Gold & Silver Daily
"We know what should happen...and why. But will it...and if so, how soon?"

¤ Yesterday In Gold & Silver

The gold price didn't do much in Far East and early London trading on their Thursday, but the HFT volume was pretty heavy in early Far East trading, and I'm sure that's why the tiny rallies in gold didn't get too far.

By the time Comex trading began at 8:20 a.m. EDT in New York, gold was down a dollar and change from Wednesday's close, and at 8:30 a.m. a not-for-profit seller [read high-frequency trader] hit gold for about fifteen bucks in less than ten minutes, it's low tick of the day.

From there, the price moved quietly higher until about 12:45 p.m. EDT, and then a big price spike occurred which had all the hallmarks of a short-covering rally.  That ended/got capped less than ten minutes later, and from there the gold price moved slowly higher right into the 5:15 p.m. electronic close.

Both the low and high ticks occurred in New York.  Kitco recorded the low tick as $1,318.00 spot, and the high tick at $1,371.40 spot.  The high came in a tiny price spike around 2:15 p.m. in electronic trading.

Gold closed at $1,366.10 spot, up $29.60 on the day.  Volume was immense, 237,000 contracts net of August and September.

Here's the New York Spot Gold [Bid] chart on its own, so you can see the New York price action more clearly.

The price pattern in silver yesterday was pretty much the same as gold's, so I shan't go into the details.

The low and high price ticks were $21.66 and $23.32 spot, a big intraday move.

Silver closed at $23.01 spot, up $1.135 from Wednesday's close.  Net volume was an eye-watering 73,000 contracts.

With some minor variations, the platinum and palladium charts look almost identical to the gold and silver charts, and here they are,

The dollar index was very 'volatile' yesterday, and that's being kind.  It closed late Tuesday afternoon in New York at 81.71, traded sideways until 10 a.m. Hong Kong time before falling off a 20 basis point cliff in about fifteen minutes, hitting an interim low of 81.47.  From there it traded sideways until the 8:20 a.m. Comex open, and then rose sharply to its 81.93 high that came at the 10 a.m. EDT London p.m. gold fix.  It was all down hill from there, with the low tick of 81.10 coming at the 4 p.m. close of the equity markets in New York.  From there it more or less traded sideways into the close, finishing the Thursday session at 81.17, down 54 points on the day.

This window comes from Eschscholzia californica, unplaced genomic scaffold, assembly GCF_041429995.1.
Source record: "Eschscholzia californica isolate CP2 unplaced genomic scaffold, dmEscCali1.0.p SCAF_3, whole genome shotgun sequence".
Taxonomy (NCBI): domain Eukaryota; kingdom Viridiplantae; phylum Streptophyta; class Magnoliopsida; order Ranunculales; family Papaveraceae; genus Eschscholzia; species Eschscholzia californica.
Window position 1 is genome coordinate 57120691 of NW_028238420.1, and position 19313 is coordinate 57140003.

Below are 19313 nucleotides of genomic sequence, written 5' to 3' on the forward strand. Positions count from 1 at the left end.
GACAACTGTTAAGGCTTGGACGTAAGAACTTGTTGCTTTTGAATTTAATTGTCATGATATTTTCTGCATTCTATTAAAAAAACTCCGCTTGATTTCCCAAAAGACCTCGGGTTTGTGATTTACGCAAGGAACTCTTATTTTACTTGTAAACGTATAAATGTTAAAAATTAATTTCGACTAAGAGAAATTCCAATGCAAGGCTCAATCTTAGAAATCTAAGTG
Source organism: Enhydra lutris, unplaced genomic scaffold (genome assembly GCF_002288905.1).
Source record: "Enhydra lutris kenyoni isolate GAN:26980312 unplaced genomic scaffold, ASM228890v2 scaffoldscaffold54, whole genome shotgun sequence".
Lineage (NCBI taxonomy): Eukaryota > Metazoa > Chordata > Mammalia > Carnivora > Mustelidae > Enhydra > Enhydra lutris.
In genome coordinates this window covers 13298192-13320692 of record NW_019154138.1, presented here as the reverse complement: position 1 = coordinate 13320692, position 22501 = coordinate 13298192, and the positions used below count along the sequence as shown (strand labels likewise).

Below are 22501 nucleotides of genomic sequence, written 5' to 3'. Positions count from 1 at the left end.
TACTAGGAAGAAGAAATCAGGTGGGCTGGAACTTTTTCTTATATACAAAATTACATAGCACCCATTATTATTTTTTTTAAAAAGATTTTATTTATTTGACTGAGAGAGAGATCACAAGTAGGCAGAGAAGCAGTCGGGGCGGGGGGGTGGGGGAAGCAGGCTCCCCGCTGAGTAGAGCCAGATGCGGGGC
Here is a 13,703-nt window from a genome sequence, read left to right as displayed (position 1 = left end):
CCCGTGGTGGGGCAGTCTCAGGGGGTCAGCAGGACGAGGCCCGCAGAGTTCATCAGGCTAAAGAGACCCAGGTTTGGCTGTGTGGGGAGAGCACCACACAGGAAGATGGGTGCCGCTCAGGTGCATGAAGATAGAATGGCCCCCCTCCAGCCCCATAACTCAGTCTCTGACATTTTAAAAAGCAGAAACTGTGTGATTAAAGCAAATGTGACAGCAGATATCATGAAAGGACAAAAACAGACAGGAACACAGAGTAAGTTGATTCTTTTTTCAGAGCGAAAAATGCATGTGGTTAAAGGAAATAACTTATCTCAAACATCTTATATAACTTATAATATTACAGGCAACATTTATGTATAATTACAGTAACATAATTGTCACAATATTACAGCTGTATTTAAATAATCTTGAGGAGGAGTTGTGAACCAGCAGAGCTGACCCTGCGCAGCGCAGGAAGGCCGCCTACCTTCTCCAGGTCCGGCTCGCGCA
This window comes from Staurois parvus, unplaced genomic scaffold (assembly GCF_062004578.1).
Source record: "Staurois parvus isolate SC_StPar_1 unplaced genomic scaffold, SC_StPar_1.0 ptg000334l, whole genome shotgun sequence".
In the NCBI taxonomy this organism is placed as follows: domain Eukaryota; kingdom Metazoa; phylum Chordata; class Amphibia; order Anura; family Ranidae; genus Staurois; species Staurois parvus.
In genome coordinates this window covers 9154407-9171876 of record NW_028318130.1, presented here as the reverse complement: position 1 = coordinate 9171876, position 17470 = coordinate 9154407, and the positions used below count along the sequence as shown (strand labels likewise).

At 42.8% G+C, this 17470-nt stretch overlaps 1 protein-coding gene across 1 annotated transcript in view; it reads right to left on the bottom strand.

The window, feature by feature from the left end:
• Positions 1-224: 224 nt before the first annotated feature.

If you check the gold chart vs. the dollar index chart, you won't see much correlation at all.  If you find some, please let me know.

Not surprisingly, the gold stocks opened in the red, and the open was the low for the day.  The stocks were in positive territory to stay by 11:30 a.m. EDT, and away they went to the upside, with a big boost from the short covering rally that started at 12:45 p.m.  The stocks peaked at 2:15 p.m, and then chopped sideways into the close.  The HUI finished up 6.14%.

The silver stocks were on fire as well, but because Pan American Silver didn't do well on the day, Nick Laird's Intraday Silver Sentiment Index only closed up 4.77%.  Almost all of the junior producers did much better than that.

(Click on image to enlarge)

The CME's Daily Delivery Report was a no-show yesterday, the second time in about a month, as they didn't update their website with yesterday's data, and I checked right up until I had to file at 5:20 a.m. EDT this morning.

Surprisingly enough, GLD showed a small decline yesterday, as 10,092 troy ounces were reported withdrawn.  I'd guess that this would represent a fee payment of some kind.  It seems to be, at least based on the price action over the last few day, that GLD is owed a fair chunk of gold.  Maybe I'm being impatient, so we'll see what today's report shows.  As far as SLV was concerned, there was a very large deposit reported yesterday, as an authorized participant[s] deposited 2,314,493 troy ounces of the stuff.

Joshua Gibbons, the Guru or the SLV Bar List, has updated his website with the in/out activity over at SLV for the week ending, Wednesday, August 14th.  Here is what he had to say:  "Analysis of the 14 August bar list, and comparison to the previous week's list: No bars were removed, added or had a serial number change. As of the time that the bar list was produced, it was over-allocated 501.5 troy ounces. This was a rare week of no movement in SLV."  The link to his website is here.

There was no sales report from the U.S. Mint.

Over at the Comex-approved depositories on Wednesday, they reported receiving 31,940 troy ounces of gold, and shipped out a couple of good delivery bars totaling 199 troy ounces.  All of the gold received ended up in the vault of HSBC USA.  The link to that 'action' is here.

In silver, these same depositories reported receiving 595,982 troy ounces of silver, and that all went into the depositories of Canada's Bank of Nova Scotia.  There was a small withdrawal of 4,977 troy ounces reported.  The link to that activity is here.